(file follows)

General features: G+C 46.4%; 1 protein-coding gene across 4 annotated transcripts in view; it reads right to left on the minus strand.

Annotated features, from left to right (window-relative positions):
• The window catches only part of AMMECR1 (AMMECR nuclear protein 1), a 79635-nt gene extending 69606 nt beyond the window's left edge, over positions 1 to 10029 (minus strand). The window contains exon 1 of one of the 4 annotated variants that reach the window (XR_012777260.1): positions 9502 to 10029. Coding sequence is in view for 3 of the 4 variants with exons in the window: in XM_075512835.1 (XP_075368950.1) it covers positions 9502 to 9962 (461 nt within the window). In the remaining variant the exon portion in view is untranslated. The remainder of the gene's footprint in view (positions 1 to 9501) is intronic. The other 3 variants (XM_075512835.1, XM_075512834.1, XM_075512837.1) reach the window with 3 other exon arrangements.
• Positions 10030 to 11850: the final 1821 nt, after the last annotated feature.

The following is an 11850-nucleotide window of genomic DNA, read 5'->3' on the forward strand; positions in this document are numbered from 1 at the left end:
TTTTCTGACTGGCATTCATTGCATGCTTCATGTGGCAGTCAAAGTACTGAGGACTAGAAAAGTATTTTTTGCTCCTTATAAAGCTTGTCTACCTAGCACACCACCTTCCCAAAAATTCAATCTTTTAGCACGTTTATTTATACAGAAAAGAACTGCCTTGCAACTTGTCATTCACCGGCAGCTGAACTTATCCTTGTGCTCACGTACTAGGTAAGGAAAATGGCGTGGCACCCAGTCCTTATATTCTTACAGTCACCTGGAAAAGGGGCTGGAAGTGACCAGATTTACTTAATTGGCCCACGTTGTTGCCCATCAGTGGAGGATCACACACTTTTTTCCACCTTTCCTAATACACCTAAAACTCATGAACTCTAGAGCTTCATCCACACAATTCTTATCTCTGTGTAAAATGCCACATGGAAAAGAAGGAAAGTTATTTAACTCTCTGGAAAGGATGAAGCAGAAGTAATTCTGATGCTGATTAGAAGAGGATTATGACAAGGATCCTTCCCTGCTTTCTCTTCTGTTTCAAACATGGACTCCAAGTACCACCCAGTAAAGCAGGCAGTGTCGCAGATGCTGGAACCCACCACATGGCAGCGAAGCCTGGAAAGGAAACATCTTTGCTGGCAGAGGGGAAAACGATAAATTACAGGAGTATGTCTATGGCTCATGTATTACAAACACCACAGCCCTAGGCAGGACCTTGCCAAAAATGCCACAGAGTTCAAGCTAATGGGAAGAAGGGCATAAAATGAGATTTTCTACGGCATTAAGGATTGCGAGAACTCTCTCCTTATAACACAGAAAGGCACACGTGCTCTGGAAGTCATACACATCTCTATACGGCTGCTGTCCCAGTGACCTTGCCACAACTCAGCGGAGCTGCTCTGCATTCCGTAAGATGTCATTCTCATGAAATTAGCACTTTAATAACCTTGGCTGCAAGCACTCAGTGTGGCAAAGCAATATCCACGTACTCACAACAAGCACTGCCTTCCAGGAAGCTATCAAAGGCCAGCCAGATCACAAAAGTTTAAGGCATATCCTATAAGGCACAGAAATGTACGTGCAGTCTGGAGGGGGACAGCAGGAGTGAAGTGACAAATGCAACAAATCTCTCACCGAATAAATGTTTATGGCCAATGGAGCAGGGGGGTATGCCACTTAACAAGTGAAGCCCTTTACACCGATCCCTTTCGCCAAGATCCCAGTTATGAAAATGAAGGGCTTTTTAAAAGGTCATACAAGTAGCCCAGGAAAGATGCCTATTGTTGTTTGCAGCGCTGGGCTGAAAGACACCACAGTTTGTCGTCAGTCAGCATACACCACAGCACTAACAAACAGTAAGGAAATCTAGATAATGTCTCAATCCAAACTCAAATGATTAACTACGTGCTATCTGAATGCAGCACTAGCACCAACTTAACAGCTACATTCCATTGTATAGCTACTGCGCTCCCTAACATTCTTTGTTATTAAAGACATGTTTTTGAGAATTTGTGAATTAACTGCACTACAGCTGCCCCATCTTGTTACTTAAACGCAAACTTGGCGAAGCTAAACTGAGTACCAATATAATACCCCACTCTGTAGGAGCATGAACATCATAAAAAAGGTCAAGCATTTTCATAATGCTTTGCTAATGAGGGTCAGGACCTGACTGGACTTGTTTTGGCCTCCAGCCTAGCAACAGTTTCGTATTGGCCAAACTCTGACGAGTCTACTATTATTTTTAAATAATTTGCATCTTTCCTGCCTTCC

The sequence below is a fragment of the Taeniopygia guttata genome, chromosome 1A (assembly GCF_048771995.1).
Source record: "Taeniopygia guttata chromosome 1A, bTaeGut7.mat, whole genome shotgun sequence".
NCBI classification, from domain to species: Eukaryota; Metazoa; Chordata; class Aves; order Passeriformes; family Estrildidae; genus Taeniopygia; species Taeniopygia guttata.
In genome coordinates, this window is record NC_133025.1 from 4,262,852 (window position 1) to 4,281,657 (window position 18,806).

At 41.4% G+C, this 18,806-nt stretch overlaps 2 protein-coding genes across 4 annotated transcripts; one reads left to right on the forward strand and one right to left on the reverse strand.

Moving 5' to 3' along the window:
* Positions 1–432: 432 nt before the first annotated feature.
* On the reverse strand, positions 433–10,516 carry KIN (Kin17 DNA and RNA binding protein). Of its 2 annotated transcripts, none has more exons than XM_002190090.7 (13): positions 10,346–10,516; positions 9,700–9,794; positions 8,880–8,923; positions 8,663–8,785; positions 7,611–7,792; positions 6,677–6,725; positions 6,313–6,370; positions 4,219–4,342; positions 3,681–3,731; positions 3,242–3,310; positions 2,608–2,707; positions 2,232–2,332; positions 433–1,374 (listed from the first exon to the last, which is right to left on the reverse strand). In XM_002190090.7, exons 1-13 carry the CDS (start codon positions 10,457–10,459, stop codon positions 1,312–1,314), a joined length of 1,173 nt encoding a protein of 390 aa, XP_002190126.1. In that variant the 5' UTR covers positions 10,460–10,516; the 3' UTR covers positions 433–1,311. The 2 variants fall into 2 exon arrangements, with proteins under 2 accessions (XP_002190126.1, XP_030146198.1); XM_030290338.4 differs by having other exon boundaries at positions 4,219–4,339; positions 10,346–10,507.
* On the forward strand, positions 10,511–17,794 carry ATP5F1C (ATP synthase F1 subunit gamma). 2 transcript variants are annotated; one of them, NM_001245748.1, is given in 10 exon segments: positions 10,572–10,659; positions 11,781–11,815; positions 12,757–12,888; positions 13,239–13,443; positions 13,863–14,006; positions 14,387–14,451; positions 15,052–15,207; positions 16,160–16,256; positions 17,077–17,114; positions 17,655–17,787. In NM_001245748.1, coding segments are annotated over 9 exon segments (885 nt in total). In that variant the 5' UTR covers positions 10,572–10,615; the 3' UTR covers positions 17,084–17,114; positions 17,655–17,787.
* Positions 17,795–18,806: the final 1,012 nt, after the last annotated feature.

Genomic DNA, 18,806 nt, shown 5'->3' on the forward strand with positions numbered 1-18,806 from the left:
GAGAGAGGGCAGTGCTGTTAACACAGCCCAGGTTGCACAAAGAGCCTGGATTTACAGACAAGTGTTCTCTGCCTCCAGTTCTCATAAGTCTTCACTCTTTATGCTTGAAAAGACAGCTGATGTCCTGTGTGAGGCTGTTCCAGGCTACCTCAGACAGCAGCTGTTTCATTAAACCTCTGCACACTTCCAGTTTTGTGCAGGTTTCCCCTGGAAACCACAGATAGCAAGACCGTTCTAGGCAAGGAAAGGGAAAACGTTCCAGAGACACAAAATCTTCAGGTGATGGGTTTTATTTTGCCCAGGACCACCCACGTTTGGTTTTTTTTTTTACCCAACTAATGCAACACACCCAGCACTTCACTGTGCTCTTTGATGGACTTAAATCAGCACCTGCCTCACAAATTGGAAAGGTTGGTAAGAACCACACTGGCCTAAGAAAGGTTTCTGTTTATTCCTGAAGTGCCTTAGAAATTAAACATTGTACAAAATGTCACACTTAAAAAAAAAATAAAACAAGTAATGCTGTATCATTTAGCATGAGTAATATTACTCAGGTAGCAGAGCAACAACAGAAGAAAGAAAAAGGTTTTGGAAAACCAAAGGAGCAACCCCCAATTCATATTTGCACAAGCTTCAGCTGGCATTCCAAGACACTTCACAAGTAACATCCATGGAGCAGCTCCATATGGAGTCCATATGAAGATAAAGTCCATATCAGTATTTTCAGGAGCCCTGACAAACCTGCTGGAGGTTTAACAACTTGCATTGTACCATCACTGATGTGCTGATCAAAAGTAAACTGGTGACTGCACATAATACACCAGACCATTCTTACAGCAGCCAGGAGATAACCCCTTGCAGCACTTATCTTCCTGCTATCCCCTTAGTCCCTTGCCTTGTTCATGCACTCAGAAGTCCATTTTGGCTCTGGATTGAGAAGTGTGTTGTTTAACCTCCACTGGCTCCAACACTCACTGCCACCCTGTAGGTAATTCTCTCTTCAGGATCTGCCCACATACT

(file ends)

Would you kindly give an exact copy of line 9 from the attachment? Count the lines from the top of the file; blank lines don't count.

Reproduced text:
NCBI classification, from domain to species: Eukaryota; Metazoa; Chordata; class Aves; order Passeriformes; family Estrildidae; genus Taeniopygia; species Taeniopygia guttata.